At which point, I would simply have broken his nose.

As for O Searcaigh’s poems, I haven’t read any. Can’t. However, if they were good enough to be on the syllabus yesterday, then they are good enough to be on the syllabus tomorrow; and there’s an end to it.

But there is the larger aspect, touched upon by both Wilde’s conduct and O Searcaigh’s: the behaviour of some male homosexuals with teenage boys.

The ‘gay rights’ activist Peter Tatchell recently wrote: "Isn’t it time the lesbian and gay community said, loud and clear, that the under-16s also have sexual rights? Don’t we have a responsibility to defend the right of under-age queers to make their own free, informed choices about when they are ready for sex?"

He clarified that later by saying that yes, 14-year-old boys should, if they want, be allowed to have sex with 40-year-old men. Well, sorry, no.

Any heterosexual male who proposed such a notion for 14-year-old girls would be hounded into extinction; but Tatchell remains the hero of the left-libertine classes.

And that rather summarises the cultural and political power of the gay lobby.

A legal apartheid now means that homosexual men are allowed ‘freedoms’ denied the rest of us.

Entire parklands in British cities have now been requisitioned by what Tatchell calls ‘queers’ for nocturnal, casual sexual encounters.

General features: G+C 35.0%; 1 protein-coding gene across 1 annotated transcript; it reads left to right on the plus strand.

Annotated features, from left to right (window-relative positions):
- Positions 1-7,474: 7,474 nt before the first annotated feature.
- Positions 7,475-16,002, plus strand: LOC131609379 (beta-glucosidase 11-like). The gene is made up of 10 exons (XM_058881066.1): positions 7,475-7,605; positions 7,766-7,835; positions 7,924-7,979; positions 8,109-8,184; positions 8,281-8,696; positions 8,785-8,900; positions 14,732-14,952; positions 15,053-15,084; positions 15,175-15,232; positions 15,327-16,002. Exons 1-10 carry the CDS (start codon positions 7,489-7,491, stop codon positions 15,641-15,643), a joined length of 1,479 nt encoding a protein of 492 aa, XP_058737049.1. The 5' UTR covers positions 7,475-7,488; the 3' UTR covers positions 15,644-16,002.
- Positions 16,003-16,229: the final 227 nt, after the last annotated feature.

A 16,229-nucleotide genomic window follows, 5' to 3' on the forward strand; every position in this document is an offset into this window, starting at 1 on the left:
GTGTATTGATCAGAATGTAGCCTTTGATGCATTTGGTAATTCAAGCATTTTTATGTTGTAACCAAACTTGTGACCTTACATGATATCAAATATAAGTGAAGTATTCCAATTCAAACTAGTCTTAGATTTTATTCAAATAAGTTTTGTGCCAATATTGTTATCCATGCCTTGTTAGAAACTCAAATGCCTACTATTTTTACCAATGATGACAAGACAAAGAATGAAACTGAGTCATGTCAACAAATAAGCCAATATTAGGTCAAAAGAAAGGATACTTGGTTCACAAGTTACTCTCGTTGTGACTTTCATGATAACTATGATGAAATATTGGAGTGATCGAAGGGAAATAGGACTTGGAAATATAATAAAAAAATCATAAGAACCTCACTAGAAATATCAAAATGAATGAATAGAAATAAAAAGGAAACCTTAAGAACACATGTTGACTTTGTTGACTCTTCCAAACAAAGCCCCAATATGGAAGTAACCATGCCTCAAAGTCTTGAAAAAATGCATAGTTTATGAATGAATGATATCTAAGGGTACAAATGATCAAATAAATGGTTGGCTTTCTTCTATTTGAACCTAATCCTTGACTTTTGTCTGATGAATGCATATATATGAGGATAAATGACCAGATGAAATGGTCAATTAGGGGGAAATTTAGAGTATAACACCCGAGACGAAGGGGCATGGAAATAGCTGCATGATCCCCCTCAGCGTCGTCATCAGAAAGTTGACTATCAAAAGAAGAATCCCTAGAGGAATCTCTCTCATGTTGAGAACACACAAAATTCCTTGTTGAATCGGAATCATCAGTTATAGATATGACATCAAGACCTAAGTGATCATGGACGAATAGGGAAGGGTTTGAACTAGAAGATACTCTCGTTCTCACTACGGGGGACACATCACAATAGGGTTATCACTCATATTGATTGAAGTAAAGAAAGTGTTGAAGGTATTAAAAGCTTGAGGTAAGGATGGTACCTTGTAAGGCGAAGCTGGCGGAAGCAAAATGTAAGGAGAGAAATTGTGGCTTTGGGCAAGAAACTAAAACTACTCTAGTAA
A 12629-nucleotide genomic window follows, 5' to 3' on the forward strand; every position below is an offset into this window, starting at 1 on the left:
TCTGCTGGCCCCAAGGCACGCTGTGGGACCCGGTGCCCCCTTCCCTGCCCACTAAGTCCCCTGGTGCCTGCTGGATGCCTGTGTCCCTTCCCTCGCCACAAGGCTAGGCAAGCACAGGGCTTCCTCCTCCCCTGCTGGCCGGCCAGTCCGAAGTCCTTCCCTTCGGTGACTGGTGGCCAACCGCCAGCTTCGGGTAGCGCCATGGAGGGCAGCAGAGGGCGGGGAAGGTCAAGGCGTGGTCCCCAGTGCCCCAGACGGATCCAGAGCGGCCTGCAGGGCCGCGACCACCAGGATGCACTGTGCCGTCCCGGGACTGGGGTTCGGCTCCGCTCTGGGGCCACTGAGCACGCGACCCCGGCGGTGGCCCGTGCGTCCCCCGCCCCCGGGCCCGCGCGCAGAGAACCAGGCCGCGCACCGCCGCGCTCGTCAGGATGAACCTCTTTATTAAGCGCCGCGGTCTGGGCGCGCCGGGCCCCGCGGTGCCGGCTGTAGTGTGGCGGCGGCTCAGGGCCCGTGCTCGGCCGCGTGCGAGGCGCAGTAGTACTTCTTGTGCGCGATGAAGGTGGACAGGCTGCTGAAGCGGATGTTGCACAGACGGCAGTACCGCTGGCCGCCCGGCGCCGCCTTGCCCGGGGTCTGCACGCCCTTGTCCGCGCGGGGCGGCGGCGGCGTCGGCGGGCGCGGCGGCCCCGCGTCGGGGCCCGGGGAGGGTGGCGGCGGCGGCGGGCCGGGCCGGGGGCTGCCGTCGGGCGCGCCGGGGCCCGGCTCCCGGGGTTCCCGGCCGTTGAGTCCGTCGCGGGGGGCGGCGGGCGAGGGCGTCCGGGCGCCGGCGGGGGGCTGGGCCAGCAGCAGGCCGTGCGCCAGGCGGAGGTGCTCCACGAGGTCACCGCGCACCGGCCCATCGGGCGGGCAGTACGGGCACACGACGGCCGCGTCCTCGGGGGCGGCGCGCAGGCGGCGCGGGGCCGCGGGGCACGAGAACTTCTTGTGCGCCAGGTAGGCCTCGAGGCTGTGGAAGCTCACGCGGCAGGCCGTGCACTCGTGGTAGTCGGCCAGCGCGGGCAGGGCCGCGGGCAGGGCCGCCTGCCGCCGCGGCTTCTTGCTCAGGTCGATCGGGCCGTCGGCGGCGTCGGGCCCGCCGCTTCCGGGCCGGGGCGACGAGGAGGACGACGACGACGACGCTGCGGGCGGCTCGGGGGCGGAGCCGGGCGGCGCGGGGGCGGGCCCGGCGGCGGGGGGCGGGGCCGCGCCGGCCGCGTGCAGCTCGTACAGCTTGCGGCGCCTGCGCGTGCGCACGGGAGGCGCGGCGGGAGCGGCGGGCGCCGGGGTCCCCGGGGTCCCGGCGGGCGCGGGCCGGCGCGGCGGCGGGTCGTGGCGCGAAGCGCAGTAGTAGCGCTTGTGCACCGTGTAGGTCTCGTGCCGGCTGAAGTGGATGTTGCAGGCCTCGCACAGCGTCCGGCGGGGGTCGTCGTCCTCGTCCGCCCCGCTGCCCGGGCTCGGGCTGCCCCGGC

And much the same is true of Dublin’s Phoenix Park.

I loathe both this, and many of the practices associated with the gay ‘scene’, (as indeed do many homosexuals themselves).

There are many depraved, disgusting practices, about which I reserve both the right to have an opinion and also to express it. And so, if there is any good to come from the entire O Searcaigh affair, it is that the rest of us may now finally speak our minds.

Now Lisa’s response (like many of us) is that 14yo / 40yo sex is wrong, but I want to be provocative and ask my readers a simple question. Why? I’m not interested in the social arguments – what I want is a clear Biblical answer (i.e. something definitive). It worries me that our thinking is this area is less Scriptural and more kneejerk reactionary.

Don’t get me wrong – I don’t think the idea of a 14yo having sex with a 40yo is terribly clever, but I want more than just, "well that’s just sick".


12 Comments on “The right argument on Paedophilia

  1. Peter,
    I think it’s good to seek biblical before social arguments. One problem – scripture doesn’t give us an age of consent for sexual matters, so we need to use the best rational opinion. Two principles need to be considered, I think:
    1. Ability of the younger person to give meaningful consent. David Norris, a current Irish senator and gay activist, interviewed in Magill magazine (Jan 2002) took a line which caused the journalist to say, “He did not appear to endorse any minimum age, or endorse my protest that a child was not capable of informed consent.” I don’t believe that’s in God’s plan.